BP finally caps leaking oil well on Alaska's North Slope

The leak was discovered Friday morning, with natural gas spewing out of the well and a "spray" of crude oil landing on the snow-covered drilling-well pad.

The Alaska Department of Environmental Conservation said Friday the spill is ongoing and the volume is unknown, AP reported.

At the time, the well was spilling crude oil, but that plume did not leave the well pad, state regulators said.

The well is now venting gas, which caused a spray of crude to impact the well pad. The oil spray ended Saturday, but the well remained out of control and vented gas through the weekend.

Anchorage-based BP Exploration Alaska Inc., a subsidiary of BP PLC, is the owner of the well in the Prudhoe Bay oil field.

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The site was also venting natural gas from two locations: a leak near the top of the well, and another lower down. What's more, an earlier statement from the Unified Command Task Force tackling the spill said that the amount of oil leaked was small compared to the amount of gas that is being released.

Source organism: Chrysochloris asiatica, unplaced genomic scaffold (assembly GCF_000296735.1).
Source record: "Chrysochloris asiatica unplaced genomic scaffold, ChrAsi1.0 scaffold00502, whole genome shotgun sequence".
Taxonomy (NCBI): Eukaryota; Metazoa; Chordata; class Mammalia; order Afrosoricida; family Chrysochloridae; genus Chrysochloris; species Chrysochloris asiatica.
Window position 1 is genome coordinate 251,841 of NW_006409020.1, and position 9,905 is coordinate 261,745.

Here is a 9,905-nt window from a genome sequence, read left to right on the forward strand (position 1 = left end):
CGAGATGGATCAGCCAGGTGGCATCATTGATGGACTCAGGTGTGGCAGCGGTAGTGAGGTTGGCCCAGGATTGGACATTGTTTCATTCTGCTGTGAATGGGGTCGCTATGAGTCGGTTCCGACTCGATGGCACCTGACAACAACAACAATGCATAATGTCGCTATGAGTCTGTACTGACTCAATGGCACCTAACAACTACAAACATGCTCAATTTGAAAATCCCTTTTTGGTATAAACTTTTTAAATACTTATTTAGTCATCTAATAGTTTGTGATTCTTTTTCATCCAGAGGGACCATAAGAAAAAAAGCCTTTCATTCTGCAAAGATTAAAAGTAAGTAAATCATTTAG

The company is putting together a plan to plug the gas leak, the statement said.

In 2010, a BP-operated drilling rig called Deepwater Horizon exploded, killing 11 people and spilling almost 5 million barrels of oil into the Gulf of Mexico, making it the largest oil spill in US federal waters. Responders attempted to secure the well last night, however, this operation was unsuccessful due to safety concerns and damage to a well pressure gauge. In 2006, a BP well in Prudhoe Bay spilled about 267,000 gallons of oil, the largest in the region's history. There have been no injuries and no reports of harm to wildlife.

BP has previously seen a leak in the Alaska area as well.

The leakage from an oil well in the direction of the cold arid tundra plains in the north, but the volume of leaks so far is still unknown, the United States news network ABC News reported.

  • Rita Burton